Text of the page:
Patent granted to Mogen Int. (now Syngenta Mogen B.V.)
The United States patent granted to Syngenta Mogen B.V., is directed to the use of a Cre (c ausing recombination)-recombinase capable of causing site-specific recombination of two separated DNA molecules present in the same Agrobacterium strain. The resulting plasmid is a co-integrated plasmid having a gene of interest and is useful for plant transformation.
The related European patent is similar to the United States patent as both disclose a site-specific recombination system for the generation of a site-specific co-integrated plasmid for plant transformation. In the European patent, however, the recombinase is not limited to Cre recombinase.
Specific Patent Information
|Patent Number||Title, Independent Claims and Summary of Claims||Assignee|
||Title – Agrobacterium bacteria capable of site-specific recombination
The patent discloses that a first plasmid bearing a recombination site combines, in a site-specific fashion, with a second plasmid also bearing a recombination site to generate a site-specific co-integrated plasmid. The second plasmid contains a gene of interest linked to a right T-border. The production of the co-integrated plasmid does not require homologous recombination. The Agrobacterium strains used for plant transformation contain the site-specific co-integrated plasmid with the exogenous DNA to plants.
The patent claims an Agrobacterium strain with
The claim is a bit ambigious in that it doesn’t state that the recombination site is necessarily recognized by the Cre recombinase, though the specification discloses that an exemplary site is a loxP seqence.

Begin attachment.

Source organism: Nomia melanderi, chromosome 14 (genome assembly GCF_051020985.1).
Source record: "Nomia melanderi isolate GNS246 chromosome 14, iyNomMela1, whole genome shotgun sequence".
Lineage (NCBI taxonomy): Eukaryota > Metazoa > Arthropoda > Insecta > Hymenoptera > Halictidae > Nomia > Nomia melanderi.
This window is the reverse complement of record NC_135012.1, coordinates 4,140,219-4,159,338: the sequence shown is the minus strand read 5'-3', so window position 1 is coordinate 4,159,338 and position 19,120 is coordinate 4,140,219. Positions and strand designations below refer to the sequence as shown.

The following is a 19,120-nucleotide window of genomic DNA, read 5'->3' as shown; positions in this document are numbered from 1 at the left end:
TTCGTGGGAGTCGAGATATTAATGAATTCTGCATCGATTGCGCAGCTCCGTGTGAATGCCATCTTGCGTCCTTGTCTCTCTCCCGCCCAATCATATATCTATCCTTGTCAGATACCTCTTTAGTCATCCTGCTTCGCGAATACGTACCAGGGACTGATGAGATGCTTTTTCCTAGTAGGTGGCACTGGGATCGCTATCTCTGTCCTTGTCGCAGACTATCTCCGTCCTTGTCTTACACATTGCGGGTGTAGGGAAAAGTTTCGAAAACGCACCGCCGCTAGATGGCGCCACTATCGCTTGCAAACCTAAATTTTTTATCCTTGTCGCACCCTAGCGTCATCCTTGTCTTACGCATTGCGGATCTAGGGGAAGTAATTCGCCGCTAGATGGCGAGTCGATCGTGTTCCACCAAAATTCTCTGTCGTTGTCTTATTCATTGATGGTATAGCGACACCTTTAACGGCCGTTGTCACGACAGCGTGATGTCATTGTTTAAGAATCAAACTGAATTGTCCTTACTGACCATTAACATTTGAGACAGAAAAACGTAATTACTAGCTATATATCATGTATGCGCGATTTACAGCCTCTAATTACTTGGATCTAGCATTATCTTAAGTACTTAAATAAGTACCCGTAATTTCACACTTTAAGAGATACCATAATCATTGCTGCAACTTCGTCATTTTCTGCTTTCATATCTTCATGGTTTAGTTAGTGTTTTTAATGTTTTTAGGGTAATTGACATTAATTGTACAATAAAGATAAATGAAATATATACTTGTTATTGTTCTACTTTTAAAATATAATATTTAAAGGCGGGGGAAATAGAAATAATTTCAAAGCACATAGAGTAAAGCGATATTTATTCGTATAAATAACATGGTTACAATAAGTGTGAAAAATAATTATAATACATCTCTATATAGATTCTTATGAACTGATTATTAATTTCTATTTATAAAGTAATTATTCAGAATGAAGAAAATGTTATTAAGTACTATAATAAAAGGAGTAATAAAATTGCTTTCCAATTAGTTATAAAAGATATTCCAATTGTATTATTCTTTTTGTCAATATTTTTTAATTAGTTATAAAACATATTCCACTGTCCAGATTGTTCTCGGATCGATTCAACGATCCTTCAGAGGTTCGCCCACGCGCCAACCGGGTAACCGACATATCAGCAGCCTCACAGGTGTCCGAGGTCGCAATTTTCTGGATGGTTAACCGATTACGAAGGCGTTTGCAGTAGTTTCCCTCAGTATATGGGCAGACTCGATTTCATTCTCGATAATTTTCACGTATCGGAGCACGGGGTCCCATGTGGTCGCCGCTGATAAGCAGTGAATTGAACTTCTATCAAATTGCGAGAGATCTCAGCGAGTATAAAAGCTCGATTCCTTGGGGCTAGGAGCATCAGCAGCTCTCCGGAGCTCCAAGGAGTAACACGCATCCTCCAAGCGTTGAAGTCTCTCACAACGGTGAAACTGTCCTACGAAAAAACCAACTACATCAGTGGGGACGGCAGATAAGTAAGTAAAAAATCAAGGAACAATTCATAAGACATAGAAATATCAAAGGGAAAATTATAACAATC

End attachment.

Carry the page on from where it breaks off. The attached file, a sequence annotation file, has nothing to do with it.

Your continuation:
Syngenta Mogen B.V.
|EP 628082 B1
||Title – Agrobacterium strains capable of site-specific recombination
Designated contracting States at the time of grant are: Austria (patent lapsed as reported by INPADOC), Belgium, Switzerland, Germany, Denmark (patent lapsed as reported by INPADOC), Spain, France, United Kingdom, Greece, Ireland (patent lapsed as reported by INPADOC), Italy, Liechtenstein, Luxembourg, Monaco, Netherlands, Portugal, Sweden (patent lapsed as reported by INPADOC).
Both of Syngenta Mogen’s patents in the United States and in Europe encompass Agrobacterium strains having a plasmid with a gene encoding a recombinase, a sequence to control its expression, vir functions, and a first recombination site.
Unlike the United States patent, the claims of the European patent are broader as the recombinase is not limited to a Cre recombinase. Other site-specific recombinases may be encompassed by the European patent claims. The European patent does explicitly claim that the recombinase can mediate recombination between the first recombination site and a second recombination site but claim 1 does not require that the first or second site be on a plasmid.
Note: Patent information on this page was last updated on 1 March 2006.